The past couple of weeks as I was walking into the Russell House Student Union on the University of South Carolina campus, I was treated to the sight of groups of new freshmen and their parents being oriented prior to the beginning of the new school year. They were in packs of 10 to 20 including parents being led around by the students hired by the orientation office. Since the main cafeteria and the book store are both on the first floor, they were getting information about the food plans and the different places they could buy books on or nearby campus. As I boarded the elevator to the radio station, I could hear them being told that they were going down to get their student IDs made. Except for a couple of last minute additions and changes, all of these students were already registered for their classes.
My orientation experience was a little different. Instead of small groups, over 500 of us new freshmen spent most of the morning in a large auditorium where we were given the basic story of life on campus, the rules and expectations, we took notes just like it was a lecture. By that time we already knew where the cafeteria was because we had moved into our dorm rooms the day before. Basic navigation was provided by the dormitory hall residents. There were no parents involved back then. After lunch, we were broken up into groups of about 50 or so and taken around campus to get the lay of the land. The next day, we would be going through the registration process and would learn where our classes that started two days after that would be. As far as student IDs, there wasn’t really any. Much less like the Carolina Cards they get today that actually have a debit and RFID card entry functionality. It seems strange to me that during all those years as a student I went cardless, but now to gain access to the radio station at my age, I now carry my own Carolina Card that proudly states that I am a visitor. And just in case you were wondering, my card does not have debit card functionality.
Before my show, one of the student DJs at WUSC-FM was whining to me about the fact that it took her three whole hours online and several schedule changes to get all of her classes scheduled for the semester. Really, they don’t realize how good they have it. The process that we had back in the day involved walking to the various colleges, finding the professor who taught the class we wanted to take, signing his or her roll and obtaining a computer punch card that had the class information on it. Back and forth, crisscrossing the horseshoe from the Naval Science, to Math, to Chemistry, to History, to Foreign Languages, even to the college of Music to get my band course registered. After a day and a half, we would be down to our last course or two but this was when it would get interesting; these last couple of courses would be filled already. What Now?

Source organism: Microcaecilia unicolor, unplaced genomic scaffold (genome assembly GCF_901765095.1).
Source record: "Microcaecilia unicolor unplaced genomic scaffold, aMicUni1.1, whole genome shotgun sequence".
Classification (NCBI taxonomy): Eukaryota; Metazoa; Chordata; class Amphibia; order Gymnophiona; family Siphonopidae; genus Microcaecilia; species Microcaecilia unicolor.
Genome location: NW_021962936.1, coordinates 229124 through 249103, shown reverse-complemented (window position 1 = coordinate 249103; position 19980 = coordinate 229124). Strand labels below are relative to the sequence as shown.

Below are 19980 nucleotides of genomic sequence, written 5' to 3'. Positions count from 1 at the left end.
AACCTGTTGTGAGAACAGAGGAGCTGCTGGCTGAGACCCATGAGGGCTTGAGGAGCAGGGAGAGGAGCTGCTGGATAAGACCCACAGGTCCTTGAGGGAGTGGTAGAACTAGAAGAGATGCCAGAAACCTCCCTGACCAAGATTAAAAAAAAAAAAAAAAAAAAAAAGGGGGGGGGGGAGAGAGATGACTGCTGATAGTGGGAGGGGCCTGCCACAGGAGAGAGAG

Now it was time to find a space under an oak tree on the Horseshoe to spread out the list of classes and times and the cards we had already to see if there was another class that we could take. After making our secondary choices we would try again only to find out that some of those classes were filled too. Then we would go for the third round. By this time, word had filtered around about which professors to avoid, but alas, they were teaching the only class sessions that were still open. Occasionally, we had to surrender a class that we were registered for already to get into a required class that was not going to be offered in the next semester. That meant reshuffling the entire deck of Hollerith cards. Once in a while, there was no way to get to the end of registration without getting permission from my two advisers to postpone a class until the next semester and fill the space with an elective.
This usually meant having a pretty screwed up schedule with days beginning at 8 AM and ending at 5 PM with a chemistry or physics lab. Being a morning person, I soon learned to go after the courses I needed later in the day and the 8 AM courses later. It seemed that only a few wanted those early morning classes. So I could go after the more desirable classes first and still get into the 8 AM classes at my leisure later in the registration period. Using this technique, I cut my registration time down from three days to one day. One semester, I was able to get Tuesdays off and had my only Thursday class, Naval ROTC Weekly Drill, starting at 3 PM. I had struck scheduling gold!
So after regaling my student friend with the story of registration in days of yore, her reaction was to roll her eyes and say to me that the next thing I will be telling her will be about walking 5 miles through waist deep snow to go to grade school. Come to think about it; we had some mighty cold school days in Florida! Oh MY!